When geoengineering is suggested many people think it is better to use an upstream solution for a variety of reasons (controllability, scepticism of technological fixes etc). Consuming less would be really upstream (ignoring the practical problems of actually doing it to the extent necessary, which are pretty major, and the countervailing aspects of human psychology). But if it is better to have upstream solutions, why not go for cause 0, human desires for various things? If people do not want meat, plenty of grassland could be reforested and emissions reduced. If people want to have fewer children, resources become less scarce and so on. If people are smaller, they need less resources.
So we argue that it might be a good idea to look at reengineering humans to be green. Obviously we can change ourselves through culture and rational convincing... to some extent. But it is tough to change lifestyle this way. So might there be tricks to modify ourselves in order to better behave in ways we want to want. Biological means to make our second order desires dominate first order desires.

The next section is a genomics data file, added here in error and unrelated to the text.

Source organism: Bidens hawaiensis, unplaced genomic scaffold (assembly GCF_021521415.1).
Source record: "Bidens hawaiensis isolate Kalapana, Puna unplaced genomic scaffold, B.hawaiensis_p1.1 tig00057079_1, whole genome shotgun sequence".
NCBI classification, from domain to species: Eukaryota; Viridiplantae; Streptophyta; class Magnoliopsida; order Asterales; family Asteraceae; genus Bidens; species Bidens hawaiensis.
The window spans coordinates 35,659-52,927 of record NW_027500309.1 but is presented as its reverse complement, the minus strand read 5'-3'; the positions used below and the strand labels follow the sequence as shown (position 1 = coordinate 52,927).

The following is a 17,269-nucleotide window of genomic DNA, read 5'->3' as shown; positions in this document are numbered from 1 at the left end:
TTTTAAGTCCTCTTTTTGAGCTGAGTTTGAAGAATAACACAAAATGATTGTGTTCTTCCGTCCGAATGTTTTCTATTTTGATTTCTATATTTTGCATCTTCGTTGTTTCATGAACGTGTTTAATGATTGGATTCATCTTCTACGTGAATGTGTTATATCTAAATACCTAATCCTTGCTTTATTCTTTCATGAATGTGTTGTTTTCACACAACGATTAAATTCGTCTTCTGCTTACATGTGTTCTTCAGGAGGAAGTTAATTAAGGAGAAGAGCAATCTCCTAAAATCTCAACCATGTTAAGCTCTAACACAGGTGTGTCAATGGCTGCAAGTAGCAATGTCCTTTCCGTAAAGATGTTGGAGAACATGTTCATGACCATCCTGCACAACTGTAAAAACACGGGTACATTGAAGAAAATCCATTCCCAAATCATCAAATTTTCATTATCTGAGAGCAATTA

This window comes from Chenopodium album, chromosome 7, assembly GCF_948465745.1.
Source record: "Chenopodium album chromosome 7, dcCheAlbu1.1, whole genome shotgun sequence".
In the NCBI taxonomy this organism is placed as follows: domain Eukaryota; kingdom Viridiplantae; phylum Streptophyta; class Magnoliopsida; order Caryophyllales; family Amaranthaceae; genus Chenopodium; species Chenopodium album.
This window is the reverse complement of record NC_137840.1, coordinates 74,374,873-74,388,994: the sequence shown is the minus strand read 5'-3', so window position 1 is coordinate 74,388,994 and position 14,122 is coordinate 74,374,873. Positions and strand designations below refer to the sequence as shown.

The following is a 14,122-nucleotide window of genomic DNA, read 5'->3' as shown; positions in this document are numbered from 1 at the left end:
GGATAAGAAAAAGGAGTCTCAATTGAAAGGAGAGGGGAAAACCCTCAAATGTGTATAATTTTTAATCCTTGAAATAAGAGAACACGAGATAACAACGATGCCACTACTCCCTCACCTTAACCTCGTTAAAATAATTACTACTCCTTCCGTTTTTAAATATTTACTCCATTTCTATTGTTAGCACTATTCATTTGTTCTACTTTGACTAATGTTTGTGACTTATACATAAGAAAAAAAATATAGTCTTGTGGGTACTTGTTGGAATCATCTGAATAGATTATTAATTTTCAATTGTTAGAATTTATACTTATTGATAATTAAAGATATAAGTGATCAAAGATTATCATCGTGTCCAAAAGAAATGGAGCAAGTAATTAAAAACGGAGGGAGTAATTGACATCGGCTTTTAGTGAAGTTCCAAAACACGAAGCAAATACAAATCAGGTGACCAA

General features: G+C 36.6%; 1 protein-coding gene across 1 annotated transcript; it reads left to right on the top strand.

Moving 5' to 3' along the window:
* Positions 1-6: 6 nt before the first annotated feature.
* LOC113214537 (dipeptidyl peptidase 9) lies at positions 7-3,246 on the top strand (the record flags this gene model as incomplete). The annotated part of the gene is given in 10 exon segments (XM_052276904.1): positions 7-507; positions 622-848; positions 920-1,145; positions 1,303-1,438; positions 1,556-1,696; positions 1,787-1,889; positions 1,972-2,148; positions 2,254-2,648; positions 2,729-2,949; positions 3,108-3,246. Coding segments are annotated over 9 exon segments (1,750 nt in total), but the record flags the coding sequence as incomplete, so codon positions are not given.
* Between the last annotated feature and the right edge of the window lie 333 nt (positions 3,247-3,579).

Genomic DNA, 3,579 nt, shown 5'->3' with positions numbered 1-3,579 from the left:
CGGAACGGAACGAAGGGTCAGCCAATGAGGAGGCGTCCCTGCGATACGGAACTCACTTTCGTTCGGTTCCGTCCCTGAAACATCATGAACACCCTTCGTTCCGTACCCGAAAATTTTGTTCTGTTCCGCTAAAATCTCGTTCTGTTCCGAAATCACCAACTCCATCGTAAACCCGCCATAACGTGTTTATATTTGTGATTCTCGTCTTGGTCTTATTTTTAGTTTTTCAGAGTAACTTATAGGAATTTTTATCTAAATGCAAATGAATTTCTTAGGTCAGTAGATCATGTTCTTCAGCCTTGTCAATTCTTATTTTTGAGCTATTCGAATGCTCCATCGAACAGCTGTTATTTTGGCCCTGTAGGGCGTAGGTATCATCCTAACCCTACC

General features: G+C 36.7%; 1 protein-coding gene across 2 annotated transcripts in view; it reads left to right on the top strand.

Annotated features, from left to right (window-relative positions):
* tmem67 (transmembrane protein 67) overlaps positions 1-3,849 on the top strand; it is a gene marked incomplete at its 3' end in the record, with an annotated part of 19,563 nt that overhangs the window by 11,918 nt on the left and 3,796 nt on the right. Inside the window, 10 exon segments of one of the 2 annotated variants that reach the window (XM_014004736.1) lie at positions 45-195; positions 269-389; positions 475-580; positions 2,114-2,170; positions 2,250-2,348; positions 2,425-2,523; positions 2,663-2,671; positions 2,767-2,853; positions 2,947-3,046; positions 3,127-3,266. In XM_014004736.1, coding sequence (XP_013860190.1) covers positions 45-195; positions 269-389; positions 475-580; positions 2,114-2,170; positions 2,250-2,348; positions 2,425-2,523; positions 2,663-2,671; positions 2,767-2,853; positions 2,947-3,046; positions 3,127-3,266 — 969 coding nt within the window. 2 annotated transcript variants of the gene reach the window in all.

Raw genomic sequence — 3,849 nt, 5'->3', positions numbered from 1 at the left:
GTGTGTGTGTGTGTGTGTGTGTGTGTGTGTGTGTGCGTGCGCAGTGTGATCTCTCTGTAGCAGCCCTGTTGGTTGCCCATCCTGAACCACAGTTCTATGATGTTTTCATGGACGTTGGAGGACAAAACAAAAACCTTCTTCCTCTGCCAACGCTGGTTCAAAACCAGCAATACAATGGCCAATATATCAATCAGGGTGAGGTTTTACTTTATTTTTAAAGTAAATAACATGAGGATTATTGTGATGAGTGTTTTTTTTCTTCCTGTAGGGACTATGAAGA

The methods we mention are mostly examples and likely *far* too wussy to amount to much. But there might be better methods if we were to investigate them properly. Of course, in the long run I think the real sustainable choice is to become postbiological. But that is a bit further away. This is also why I doubt genetic engineering is going to be that effective: it takes so long time, parents will be very cautious about it, and the things that can be done ethically are fairly limited.
To some degree I think our paper is green design fiction of the kind I criticised earlier. But I suspect that the ethical irritant effect of bioengineering humans might be enough to trigger some thinking about to what lengths we actually do want to go about fixing the environment. Sometimes downstream solutions might be more ethical and humane. But we should not imagine that our biological nature is exempt from being part of a potential solution.
My basic argument is that Doctorow's point that censorship is inseparable from surveillance likely goes both ways: surveillance systems tend to impose censorship.